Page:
Wednesday, September 27, 2006

Palm Is death in custody case two years on

I can't believe it has been nearly two years since an Aboriginal man in Palm Island, Queensland, died in police custody and the Coroner's report sparked massive outrage in the Island's Aboriginal community that led to rioting. The police station and court were attacked. It was one of the stories of Australia's racism and police brutality that captured my interest when I started this blog two years ago.

The Coronial inquest into this death in custody will deliver its findings in Townsville in north Queensland today, reports ABC News Online. There is chatter about whether community anger will again flare-up over the Coroner's findings – mainly from mainstream media and Queensland government people. Yet, despite their being unconvinced at what the Coroner will find - and whether justice will be done – Palm Island's Aboriginal leaders are hosing down talk of community violence:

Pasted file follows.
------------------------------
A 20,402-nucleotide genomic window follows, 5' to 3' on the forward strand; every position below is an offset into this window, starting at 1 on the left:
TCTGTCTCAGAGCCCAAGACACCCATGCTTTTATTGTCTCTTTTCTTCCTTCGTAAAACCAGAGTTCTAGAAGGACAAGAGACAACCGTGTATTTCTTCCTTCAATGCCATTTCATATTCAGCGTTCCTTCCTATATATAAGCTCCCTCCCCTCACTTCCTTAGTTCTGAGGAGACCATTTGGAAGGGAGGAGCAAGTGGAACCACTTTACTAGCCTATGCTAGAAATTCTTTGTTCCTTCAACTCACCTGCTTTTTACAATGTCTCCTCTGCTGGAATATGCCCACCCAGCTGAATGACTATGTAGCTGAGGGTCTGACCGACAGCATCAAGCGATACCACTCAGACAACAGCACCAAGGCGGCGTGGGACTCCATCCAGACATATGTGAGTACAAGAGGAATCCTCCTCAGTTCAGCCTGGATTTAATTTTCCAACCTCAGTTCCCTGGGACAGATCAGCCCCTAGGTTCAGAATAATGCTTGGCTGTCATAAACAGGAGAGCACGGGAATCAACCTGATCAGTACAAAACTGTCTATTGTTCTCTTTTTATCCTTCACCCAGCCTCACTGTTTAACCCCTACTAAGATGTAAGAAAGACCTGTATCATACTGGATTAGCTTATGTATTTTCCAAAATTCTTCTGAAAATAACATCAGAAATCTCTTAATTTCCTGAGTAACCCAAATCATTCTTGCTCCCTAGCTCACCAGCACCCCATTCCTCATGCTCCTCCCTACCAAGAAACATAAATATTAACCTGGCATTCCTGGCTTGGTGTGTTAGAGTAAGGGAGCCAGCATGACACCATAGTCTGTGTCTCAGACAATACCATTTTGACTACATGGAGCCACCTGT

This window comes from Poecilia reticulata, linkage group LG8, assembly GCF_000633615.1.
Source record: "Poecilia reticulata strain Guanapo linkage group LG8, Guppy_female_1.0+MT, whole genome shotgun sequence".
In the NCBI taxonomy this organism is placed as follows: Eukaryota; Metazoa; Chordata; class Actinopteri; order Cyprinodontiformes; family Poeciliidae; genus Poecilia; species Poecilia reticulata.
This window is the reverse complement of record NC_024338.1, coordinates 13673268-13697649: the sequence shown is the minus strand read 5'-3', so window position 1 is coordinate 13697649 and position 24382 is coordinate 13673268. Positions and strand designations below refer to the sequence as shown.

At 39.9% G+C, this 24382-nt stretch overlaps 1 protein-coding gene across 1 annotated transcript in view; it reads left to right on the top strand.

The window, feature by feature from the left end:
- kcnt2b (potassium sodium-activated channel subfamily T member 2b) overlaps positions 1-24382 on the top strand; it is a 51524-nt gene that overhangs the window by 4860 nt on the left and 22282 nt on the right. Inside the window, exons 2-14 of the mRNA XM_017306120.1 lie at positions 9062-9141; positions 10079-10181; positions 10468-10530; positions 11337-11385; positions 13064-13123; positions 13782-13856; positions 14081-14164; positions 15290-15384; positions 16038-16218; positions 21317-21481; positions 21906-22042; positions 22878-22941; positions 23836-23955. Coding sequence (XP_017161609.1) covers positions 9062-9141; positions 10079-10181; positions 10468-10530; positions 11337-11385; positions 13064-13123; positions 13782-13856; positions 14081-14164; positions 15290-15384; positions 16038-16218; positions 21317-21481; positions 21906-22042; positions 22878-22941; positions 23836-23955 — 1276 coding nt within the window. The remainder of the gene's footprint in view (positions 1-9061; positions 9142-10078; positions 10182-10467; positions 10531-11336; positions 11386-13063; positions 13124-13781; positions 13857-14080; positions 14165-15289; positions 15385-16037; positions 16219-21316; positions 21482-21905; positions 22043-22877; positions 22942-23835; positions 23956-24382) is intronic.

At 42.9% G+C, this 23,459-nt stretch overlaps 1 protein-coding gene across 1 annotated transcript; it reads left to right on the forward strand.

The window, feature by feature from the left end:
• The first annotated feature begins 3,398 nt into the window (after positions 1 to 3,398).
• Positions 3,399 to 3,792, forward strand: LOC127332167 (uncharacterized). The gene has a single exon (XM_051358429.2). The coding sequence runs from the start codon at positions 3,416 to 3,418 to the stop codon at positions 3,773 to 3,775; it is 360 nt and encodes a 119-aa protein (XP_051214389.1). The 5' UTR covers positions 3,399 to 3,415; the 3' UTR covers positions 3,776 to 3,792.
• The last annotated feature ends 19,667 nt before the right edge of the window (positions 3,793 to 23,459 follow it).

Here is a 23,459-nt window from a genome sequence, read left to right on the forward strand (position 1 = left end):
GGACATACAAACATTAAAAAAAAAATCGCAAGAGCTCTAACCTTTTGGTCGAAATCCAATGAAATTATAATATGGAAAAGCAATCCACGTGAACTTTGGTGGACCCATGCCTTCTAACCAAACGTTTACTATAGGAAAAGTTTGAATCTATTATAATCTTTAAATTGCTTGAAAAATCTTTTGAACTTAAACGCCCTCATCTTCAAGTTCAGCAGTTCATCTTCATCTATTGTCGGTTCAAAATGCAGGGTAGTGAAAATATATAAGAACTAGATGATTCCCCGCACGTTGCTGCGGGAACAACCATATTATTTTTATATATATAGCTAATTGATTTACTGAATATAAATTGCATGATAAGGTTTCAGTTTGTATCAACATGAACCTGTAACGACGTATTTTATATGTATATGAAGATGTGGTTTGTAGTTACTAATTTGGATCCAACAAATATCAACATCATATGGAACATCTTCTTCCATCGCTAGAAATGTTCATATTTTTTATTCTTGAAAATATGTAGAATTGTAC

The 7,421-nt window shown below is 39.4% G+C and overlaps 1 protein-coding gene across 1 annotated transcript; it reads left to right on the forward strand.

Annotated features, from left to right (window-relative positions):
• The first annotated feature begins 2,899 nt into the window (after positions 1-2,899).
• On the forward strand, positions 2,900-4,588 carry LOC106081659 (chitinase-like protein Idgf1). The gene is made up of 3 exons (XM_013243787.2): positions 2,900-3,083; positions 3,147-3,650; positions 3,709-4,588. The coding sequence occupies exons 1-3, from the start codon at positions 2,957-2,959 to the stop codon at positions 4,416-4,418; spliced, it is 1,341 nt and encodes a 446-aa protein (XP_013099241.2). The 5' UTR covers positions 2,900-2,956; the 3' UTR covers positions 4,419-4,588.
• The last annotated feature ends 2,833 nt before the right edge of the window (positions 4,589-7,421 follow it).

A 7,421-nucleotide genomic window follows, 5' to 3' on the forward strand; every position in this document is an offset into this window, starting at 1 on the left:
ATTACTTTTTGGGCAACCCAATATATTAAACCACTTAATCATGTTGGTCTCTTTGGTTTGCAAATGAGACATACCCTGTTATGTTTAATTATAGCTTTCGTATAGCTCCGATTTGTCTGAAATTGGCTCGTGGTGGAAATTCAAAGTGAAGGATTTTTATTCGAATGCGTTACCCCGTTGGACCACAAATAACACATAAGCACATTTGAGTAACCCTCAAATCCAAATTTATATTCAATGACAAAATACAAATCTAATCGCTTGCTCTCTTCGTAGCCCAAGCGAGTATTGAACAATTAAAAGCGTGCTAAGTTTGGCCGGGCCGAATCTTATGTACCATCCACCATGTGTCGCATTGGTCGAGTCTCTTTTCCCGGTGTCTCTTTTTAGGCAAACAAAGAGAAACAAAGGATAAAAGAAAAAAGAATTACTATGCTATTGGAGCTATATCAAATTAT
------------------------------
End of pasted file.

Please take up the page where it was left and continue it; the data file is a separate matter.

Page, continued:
'I don't think that's going to be the case, community leaders have made a commitment to be here to work with police to try to control those sorts of things but we really don't think that's going to happen,' [Palm Island Council CEO Barry Moyle] said.
Considering how badly the Queensland police overeacted last time, I'm not surprised they're keen to avoid further police attacks on their community. Chloe Hooper's story 'The Tall Man' for The Monthly on the Palm Island community's wait for justice is the best I've read on the matter. I recommend it. Go to The Monthly's back issues and scroll down to Issue 11 to read Hooper's story online.

Warning: if you go to the ABC News Online story, beware that they have published a photograph of the dead man and his name, which is counter to Aboriginal protocols regarding Aboriginal people who have passed away.

Update: ABC reports that deputy Acting State Coroner Christine Clements has released her report, finding that the investigation into the death 'failed to meet death in custody guidelines', a previous 'aborted coroner's report' had not mentioned assault allegations, 'which she labelled a serious error of judgement,' and that '[the Aboriginal man] should never have been arrested in the first place'! More damningly, she has dismissed the evidence provided by a police liaison officer, and I think this is bad for the policeman who arrested the man and was present at the watchhouse where/when he died. Note: the quotes are from the ABC news item on the court proceedings, not the coroner's report. [Updated 12.15 pm, 27 September]



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